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May 10, 2013 02:03 PM

Kerrygold butter - why so popular?

why is Kerrygold, a cheap UK butter, so popular in the US?

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  1. Do you mean to say so popular in the US?

    If so, I'd say that people who can't get good local brands (like for us in New England, Kate's) like the higher butterfat content (which affects texture and mouthfeel, to my mind) and the better flavor since the cows are grass fed.

    But I can get Kate's cheaper, and I prefer to buy local. I'll get Kerrygold if I can't get Kate's.

    3 Replies
    1. re: pinehurst

      The Costcos in Montana have been carrying Kerrygold butter for a couple of months now. My survey is totally unscientific (i.e., dinner guests to whom I've served it) but the folks here who like it (and it isn't everybody) like it for the reasons that Pinehurst just said plus it has a bit of tang that appeals to fans of old fashioned cultured butters.

      1. re: pinehurst

        Yes, I've found a good local brand from grass-fed local cows, so I've stopped by Kerrygold when that brand is available.

        1. re: pinehurst

          Thanks for pointing out my error, which I fixed. I've always wondered if it was just good marketing - aiming at a market where there was no completion from Irish or British butter and maybe at the large Irish market.

        2. I bought Kerrygold for the first time over the holidays. No one at my house could taste the difference between it and the regular store brand butter we always buy.

          1. I wanted to like it but didn't really see a discernible difference so I didn't feel it warrants the extra expense. I do like their cheeses though.

            1. I did some googling and looked up Land O Lakes, Crystal Farms, Kerrygold, and President butters.

              It was eye-opening. EVERY ONE OF THEM had the SAME fat and calorie content. 11 grams of fat in 1 T. 100 calories.

              I have always read that there was a higher butterfat content in the "Premium" butter brands.

              Also, I have spoken to Land O Lakes and they do some culturing by using some of the more aged butter from previous batches in subsequent batches. So culturing might not be such an unusual thing, either.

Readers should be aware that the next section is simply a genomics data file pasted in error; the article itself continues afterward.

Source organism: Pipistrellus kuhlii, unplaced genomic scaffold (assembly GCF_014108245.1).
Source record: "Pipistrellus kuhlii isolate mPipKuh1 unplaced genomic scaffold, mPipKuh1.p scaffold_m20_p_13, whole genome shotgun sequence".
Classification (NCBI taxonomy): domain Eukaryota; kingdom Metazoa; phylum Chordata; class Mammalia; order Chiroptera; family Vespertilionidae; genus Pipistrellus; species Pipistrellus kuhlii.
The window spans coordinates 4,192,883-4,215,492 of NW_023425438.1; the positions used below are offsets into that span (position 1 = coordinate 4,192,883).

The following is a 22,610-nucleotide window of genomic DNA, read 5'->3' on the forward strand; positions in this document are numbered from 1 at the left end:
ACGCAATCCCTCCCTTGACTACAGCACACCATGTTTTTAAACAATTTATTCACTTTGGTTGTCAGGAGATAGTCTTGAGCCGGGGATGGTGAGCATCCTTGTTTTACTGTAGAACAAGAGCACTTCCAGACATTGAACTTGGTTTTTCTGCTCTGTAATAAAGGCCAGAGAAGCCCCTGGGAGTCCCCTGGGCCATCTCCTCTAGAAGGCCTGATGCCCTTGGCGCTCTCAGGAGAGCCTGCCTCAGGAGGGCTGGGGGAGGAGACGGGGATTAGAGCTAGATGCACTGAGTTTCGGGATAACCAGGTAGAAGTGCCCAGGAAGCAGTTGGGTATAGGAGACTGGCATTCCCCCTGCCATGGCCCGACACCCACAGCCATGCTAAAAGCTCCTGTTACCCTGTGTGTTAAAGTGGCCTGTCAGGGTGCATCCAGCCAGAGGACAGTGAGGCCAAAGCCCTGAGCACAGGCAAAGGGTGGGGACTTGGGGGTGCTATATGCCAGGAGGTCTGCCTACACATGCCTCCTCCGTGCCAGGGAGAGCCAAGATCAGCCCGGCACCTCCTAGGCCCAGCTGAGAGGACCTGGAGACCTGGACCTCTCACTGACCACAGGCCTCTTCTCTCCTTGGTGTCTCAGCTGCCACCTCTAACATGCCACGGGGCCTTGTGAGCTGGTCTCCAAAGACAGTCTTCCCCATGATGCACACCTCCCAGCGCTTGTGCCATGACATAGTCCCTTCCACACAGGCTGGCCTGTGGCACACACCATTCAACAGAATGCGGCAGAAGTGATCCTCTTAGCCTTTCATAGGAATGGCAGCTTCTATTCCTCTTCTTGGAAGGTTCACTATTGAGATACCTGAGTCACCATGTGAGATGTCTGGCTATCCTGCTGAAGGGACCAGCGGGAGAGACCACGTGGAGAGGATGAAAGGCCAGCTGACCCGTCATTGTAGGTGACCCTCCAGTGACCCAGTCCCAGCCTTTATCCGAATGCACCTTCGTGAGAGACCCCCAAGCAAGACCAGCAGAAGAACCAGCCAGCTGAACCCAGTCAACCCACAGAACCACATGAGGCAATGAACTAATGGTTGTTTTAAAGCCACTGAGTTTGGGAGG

So, is it all a myth?

              14 Replies
              1. re: sandylc

                How the fat and calorie content accords with butterfat percentage is interesting. As you noted, the nutrition facts counts for Land O' Lakes at 80% butterfat and Kerrygold at 82% butterfat are the same. But the labels for Straus Family Creamery (a Northern California dairy) at 85% butterfat and Vermont Creamery at 88% butterfat are also the same: both read 12 grams of fat and 110 calories per 1 T. serving.

                So it may have more to do with labeling requirements/leeway (rounding up and down that's permitted) than the reality of what you're ingesting. That's my conjecture.

                1. re: sandylc

                  No, it's not premium butter brands, it's European style butters that have higher fat content. Lots of premium brands are only raised in a more natural manner.

                  1. re: mcf

                    So the Straus butter that Caitlin mentioned is considered a "European style"? I intend to get some at my local co-op.

                    1. re: c oliver

                      It falls more in line with the European standards for butter.

                      Here's more:

                      1. re: c oliver

                        Straus considers it so, as that's how they label it.

                        1. re: Caitlin McGrath

                          Thanks, CM. I appreciate the education.

                        2. re: c oliver

                          FWIW, in my immediate area, the best regular price I've seen for Straus is actually at Whole Foods, where it's $5.99/lb. At my regular market, that's what it is when on sale; regular price is over $7.

                          1. re: Caitlin McGrath

                            Bought some at our co-op for $6.99/#. Fried an egg in it this morning; loved it. Thanks for the education.

                        1. re: sandylc

                          It's because of the serving size (1 T or 14 g). If there's a 2% difference in butterfat, that's only an additional 0.28 g of fat. This would not be reflected in the nutrition facts.

                          If you look at a can of cooking spray, a serving contains ZERO fat and ZERO calories despite its ingredients being: oil, propellant.

                          1. re: seamunky

                            Yes, that one I am aware of. I especially hate the "zero grams transfat per serving" - very misleading!

                            1. re: seamunky

                              And a serving is a spray lasting a quarter of a second, right? A serving of Splenda is "zero" carbs and calories, but a cup of it has 24 grams of carbs.

                              1. re: mcf

                                haha! yes, exactly 0.25 sec. I'm never able to stop at just one serving!

                          2. The main reason I buy it is it's the least expensive & most widely avail pasture raised butter I can find. I also buy local butter from my FM that tastes even more amazing but I use it only fresh on bread because of the cost. I use Kerrygold for cooking. Pasture raised is higher in many nutrients and I try to make sure all my animal products are products are raised that way. If anyone in the Los Angeles area can to point me to a good local affordable source of pasture raised butter I would be grateful. (FYI I also see Organic Valley pasture raised butter but only salted, I prefer unsalted to cook with)